Cuba's migration reform has been in effect one year this Tuesday and has allowed thousands of its citizens to travel abroad without the restrictions they suffered for decades, but with other problems like the price of travel tickets and getting a visa.
The latest official figures show that between January and November 2013, some 185,000 Cubans traveled out of the country, many for the first time.
The United States, where most Cuban expatriates live, was the main destination, accounting for 36 percent of all trips.
Migration reform is one of the most notable measures of the plan undertaken by President Raul Castro to "modernize" the socialist economy, and which has included in recent years the elimination of some prohibitions and restrictions that weighed heavily on Cubans for decades.
But packing their suitcases and getting on a plane continues to be complicated for Cubans, who now face new problems but ones they have in common with other people around the world.
One problem is the cost of tickets - in a country where the average monthly salary scarcely reaches $20, many can't afford the $400 for a round-trip ticket to Miami, or the $1,200 to fly to Spain and back.
"Most Cubans don't have enough income to travel, and we young people can't save up and buy a passport and a ticket if we don't have friends or family abroad. Besides, every embassy sees us as potential emigrants," the 28-year-old university student Amanda Sanchez told Efe.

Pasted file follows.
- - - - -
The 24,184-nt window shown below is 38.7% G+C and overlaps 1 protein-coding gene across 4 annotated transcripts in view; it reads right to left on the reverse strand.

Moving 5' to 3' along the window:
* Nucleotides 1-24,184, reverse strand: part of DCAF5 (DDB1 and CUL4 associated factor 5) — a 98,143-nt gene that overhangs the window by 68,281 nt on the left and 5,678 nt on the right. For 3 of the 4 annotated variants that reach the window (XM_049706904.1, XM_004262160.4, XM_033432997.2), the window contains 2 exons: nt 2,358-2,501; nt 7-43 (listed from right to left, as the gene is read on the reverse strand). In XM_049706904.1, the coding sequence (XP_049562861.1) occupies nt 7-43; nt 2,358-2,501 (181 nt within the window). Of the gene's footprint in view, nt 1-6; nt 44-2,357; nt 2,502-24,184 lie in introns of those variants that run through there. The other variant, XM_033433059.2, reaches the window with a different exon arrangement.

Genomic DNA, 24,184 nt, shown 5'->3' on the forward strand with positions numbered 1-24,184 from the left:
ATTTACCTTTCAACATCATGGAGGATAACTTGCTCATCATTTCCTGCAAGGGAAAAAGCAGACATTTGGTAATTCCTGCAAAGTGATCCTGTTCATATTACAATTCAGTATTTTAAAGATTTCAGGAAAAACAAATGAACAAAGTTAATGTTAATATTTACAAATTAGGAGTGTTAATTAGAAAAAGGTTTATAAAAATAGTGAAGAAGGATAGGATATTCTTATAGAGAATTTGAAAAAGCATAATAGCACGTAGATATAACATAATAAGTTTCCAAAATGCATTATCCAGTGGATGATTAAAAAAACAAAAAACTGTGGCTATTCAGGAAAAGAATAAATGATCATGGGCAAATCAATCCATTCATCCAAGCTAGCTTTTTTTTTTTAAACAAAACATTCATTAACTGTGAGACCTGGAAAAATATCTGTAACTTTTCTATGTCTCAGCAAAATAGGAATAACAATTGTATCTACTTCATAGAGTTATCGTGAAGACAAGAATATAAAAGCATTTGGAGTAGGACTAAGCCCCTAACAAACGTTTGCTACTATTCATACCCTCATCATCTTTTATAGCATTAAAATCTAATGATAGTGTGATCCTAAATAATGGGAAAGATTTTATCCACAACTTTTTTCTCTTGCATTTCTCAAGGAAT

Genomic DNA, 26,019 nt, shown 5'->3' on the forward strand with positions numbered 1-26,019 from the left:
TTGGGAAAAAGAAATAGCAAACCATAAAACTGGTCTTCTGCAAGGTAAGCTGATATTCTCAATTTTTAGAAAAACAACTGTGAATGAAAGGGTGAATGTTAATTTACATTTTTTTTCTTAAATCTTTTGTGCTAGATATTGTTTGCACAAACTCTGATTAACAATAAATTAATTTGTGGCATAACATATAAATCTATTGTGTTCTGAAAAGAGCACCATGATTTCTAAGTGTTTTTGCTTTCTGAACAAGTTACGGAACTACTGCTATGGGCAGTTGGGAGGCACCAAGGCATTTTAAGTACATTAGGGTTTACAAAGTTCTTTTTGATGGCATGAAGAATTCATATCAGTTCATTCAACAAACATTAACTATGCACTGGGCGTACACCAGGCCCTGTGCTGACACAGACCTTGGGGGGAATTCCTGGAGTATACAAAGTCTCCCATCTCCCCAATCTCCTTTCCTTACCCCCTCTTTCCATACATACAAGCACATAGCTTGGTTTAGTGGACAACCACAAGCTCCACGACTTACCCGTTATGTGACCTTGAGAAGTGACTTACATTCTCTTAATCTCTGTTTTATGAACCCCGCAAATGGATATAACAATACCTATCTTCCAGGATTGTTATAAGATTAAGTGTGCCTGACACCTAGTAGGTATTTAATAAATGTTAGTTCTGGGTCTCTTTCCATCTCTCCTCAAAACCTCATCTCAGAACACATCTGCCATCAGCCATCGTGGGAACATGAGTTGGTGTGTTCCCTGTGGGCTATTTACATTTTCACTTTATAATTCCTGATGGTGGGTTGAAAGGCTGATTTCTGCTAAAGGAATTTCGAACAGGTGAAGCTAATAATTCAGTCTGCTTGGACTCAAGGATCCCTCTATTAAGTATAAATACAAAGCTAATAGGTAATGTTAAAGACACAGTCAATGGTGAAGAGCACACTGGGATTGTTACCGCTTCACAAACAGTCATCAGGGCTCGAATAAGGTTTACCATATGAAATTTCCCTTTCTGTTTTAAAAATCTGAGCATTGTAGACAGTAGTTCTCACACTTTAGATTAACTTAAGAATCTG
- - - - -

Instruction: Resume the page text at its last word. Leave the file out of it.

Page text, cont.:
And if Cubans' big headache used to be obtaining an exit permit, which migration reform has eliminated, now the nightmare in most cases is getting a visa to the destination country.
Many complain that certain countries have toughened their visa policies toward Cubans with new requirements and piles of red tape like letters of invitation, bank guarantees and criminal-record documents.
"Cuba softened its laws but just the opposite happened with the embassies of other countries," Havana native Alexander Luis, 38, told Efe.
Among those who have been able to travel thanks to migration reform have been well-known dissidents like the leader of the Ladies in White, Berta Soler, psychologist Guillermo Fariñas and human-rights activist Elizardo Sanchez.
So has blogger and critic Yoani Sanchez, who in 2013 went on several international tours after years of being repeatedly barred from leaving the country. EFE